From The Onion, of course:

Don’t these baboons hurt their hands doing this?

More on mantisflies:

This video shows the laying of the eggs and the filaments:

An obsessive cat. Has he read The Owl and the Pussycat? Is that a runcible spoon?

Matthew didn’t know what a tayra is. Do you?

Be sure to watch the whole video. These ants move their mouthparts faster than any other ant.



  1. Rick Bannister
    Posted February 3, 2019 at 6:49 am | Permalink

    Re paper money in the Americas, in 1685 the Imtendent of New France (now part of Canada) used playing cards affixed with his seal to pay civil servants, suppliers, soldiers and clerks. See article from The Canadian Encyclopedia at

  2. Mike
    Posted February 3, 2019 at 7:07 am | Permalink

    I love that Norman Rockwell sketch, brilliant piece of work.

    • Mark R.
      Posted February 3, 2019 at 4:00 pm | Permalink

      Yeah, talk about photo-realism.

      • Posted February 4, 2019 at 3:21 pm | Permalink

        I thought it was a grainy sepia tone photo at first!

  3. Randall Schenck
    Posted February 3, 2019 at 7:38 am | Permalink

    I have to ask, why would they have a 20 shilling note? Wouldn’t it just be a pound.

    • harrync
      Posted February 3, 2019 at 8:52 am | Permalink

      Interesting point. Massachusetts also issued 40 and 50 shilling notes, but then switched to pounds for 3 and 5 pound notes. Georgia issued 60 shilling notes, switching at 5 pounds. And about the illustrated note: most surviving notes of that issue were two shilling notes fraudulently altered to 20 shillings; I think one of those altered notes is pictured here. Calling their notes one pound would have discouraged these alterations, but “Twenty Shillings” seemed to be the tradition in all the colonial notes.

      • Randall Schenck
        Posted February 3, 2019 at 9:19 am | Permalink

        yes, to me it’s like, let’s have a 4 quarter note instead of a dollar.

      • harrync
        Posted February 4, 2019 at 9:39 am | Permalink

        The Twenty Shilling note did not end with the American colonies. As late as the 1950’s, the West African Currency Board [that issued the government backed paper money for Britain’s West African Colonies] issued 20 Shilling notes. They issued a 100 Shilling note, but is was dual denominated as 5 pounds also.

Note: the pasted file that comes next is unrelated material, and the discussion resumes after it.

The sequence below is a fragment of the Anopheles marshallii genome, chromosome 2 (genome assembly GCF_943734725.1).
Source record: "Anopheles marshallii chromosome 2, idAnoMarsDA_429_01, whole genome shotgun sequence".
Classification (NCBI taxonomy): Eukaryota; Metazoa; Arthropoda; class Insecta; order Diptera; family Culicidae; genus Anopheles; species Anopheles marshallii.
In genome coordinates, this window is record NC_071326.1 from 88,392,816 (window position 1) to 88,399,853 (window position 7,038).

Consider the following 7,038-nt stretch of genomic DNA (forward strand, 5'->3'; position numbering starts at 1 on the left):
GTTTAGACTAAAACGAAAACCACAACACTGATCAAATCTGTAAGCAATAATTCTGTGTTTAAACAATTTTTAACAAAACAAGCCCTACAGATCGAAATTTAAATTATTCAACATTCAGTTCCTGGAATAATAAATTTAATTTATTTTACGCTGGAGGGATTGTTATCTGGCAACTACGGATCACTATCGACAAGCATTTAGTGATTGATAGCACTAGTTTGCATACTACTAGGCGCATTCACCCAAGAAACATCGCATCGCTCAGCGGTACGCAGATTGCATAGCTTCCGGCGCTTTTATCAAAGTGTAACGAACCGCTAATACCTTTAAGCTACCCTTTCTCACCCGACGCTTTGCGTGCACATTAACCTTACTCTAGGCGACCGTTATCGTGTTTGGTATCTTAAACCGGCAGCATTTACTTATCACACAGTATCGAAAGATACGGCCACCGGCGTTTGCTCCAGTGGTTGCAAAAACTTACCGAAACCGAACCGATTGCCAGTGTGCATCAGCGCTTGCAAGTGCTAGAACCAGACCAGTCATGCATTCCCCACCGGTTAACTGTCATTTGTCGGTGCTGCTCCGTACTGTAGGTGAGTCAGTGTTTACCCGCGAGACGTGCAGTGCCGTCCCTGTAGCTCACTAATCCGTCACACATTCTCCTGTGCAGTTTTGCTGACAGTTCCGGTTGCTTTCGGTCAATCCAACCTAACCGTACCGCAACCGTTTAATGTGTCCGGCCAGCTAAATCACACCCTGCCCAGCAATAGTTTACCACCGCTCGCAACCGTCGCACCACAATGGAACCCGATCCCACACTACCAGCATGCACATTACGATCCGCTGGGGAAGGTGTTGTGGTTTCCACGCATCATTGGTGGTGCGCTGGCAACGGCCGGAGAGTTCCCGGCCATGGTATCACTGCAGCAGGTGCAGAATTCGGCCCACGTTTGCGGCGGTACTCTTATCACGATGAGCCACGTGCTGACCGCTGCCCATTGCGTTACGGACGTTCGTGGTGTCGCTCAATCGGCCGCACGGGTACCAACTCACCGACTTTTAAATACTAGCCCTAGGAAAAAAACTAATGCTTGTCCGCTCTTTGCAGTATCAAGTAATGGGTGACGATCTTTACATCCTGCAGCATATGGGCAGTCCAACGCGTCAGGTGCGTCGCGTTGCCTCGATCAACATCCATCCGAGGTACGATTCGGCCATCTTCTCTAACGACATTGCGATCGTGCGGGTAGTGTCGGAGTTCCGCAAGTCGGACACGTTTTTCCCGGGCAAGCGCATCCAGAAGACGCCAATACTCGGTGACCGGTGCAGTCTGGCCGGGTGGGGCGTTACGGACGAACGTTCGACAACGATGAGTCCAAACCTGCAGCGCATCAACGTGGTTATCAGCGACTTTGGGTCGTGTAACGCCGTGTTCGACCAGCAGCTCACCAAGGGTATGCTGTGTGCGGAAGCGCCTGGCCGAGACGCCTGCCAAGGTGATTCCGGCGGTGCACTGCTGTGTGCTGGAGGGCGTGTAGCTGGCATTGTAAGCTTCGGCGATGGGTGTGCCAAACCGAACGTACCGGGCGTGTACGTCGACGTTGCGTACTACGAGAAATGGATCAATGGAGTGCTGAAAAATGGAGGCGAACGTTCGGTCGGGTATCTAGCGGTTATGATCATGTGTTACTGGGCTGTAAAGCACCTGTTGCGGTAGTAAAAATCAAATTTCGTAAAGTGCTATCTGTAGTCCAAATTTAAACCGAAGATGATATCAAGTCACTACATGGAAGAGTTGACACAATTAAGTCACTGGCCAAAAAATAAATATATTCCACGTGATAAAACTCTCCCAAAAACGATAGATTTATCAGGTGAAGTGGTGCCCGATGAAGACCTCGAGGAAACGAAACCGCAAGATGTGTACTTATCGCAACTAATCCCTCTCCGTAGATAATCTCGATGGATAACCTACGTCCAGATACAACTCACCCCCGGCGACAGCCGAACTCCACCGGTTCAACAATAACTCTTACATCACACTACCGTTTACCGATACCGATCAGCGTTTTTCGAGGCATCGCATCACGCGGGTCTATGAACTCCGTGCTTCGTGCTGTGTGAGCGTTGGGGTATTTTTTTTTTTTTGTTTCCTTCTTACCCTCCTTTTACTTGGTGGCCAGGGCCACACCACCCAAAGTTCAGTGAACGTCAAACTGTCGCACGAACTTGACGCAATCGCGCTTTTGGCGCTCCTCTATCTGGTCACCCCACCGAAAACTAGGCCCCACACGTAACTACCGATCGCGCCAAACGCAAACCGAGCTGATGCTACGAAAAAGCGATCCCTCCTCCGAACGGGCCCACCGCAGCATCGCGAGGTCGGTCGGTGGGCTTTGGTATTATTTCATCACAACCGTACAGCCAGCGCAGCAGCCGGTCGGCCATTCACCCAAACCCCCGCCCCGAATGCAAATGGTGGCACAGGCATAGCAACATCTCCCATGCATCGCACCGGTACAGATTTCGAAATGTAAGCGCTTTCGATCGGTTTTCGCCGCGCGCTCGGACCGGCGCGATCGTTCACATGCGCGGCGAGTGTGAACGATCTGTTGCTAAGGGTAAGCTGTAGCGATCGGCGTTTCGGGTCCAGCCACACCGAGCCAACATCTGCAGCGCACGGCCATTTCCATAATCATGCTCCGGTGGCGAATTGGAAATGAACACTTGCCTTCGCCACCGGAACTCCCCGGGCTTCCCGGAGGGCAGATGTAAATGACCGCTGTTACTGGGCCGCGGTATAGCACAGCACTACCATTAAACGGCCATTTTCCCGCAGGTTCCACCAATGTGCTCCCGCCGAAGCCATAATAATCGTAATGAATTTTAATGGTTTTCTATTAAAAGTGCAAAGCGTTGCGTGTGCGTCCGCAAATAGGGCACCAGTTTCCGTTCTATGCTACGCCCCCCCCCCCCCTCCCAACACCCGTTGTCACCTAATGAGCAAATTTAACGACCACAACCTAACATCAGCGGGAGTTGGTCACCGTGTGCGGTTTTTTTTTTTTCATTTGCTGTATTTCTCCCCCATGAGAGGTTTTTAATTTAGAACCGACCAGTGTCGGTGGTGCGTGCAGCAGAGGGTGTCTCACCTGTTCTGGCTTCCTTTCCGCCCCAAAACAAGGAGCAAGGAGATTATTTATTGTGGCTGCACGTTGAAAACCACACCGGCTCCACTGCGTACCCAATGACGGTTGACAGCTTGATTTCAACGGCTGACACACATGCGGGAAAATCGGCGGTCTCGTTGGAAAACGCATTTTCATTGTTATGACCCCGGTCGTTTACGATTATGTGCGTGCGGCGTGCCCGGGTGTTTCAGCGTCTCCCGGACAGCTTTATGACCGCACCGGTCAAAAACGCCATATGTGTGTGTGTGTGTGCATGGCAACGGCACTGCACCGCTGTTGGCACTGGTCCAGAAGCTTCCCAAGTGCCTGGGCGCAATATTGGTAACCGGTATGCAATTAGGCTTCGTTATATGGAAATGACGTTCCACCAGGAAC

• Michael Fisher
          Posted February 4, 2019 at 9:42 am | Permalink

          Was that for the same reason as I gave? Do you have a link? I want to see what the bills looked like.

    • Michael Fisher
      Posted February 3, 2019 at 9:21 am | Permalink

      All of the colonies traded in what they called pounds, but the colonial pound was not tied to the British pound. The colonial pound fluctuated between colonies, thus a Massachusetts pound was worth fewer British pounds than a New York pound.

      Around the 1650s Massachusetts Bay leaders authorized the production of silver shillings, sixpence & threepence coins at a new mint in Boston. in 1690 there was a need to raise an army to fight the Frogs, but there was no coins about because silver was an export commodity & also the colony was in debt. Thus they issued these paper promissory notes which were trusted to represent the ‘real’ money you could clink – the shilling.

      • Randall Schenck
        Posted February 3, 2019 at 10:09 am | Permalink

        Good point. The shilling that Mass. is referring to has very little to do with the British Shilling. They just use the British terminology to make it seem British, when it was more of a bit coin type money. Most likely the money made in Mass was not good any place else. The British money was good everywhere.

        • Michael Fisher
          Posted February 3, 2019 at 10:38 am | Permalink

          The most trusted currency at that time was the Spanish silver dollar or Peso which was the international coinage of exchange anywhere – because it contained a reliable quantity of silver weight. Interesting that you reference bitcoin, because the peso/dollar was worth eight bits [or pieces of eight] which led eventually to 25 cents being called two bits. 🙂

          There was a fair bit of mixing of coinage between colonies & also coins coming in from outside – French & Spanish – there was also a lot of barter in recognised goods such as skins. I assume that when say a Mass. shilling turned up in New York they had an agreed daily rate of exchange or they went by the silver weight, though I assume that incurred a loss as I don’t think [I’m unsure] that there was a shilling’s worth of silver in a shilling – usually the silver value was less than face value [guessing]. I believe there were also times in the history of coins when the metal was worth more than the coin for brief periods of instability.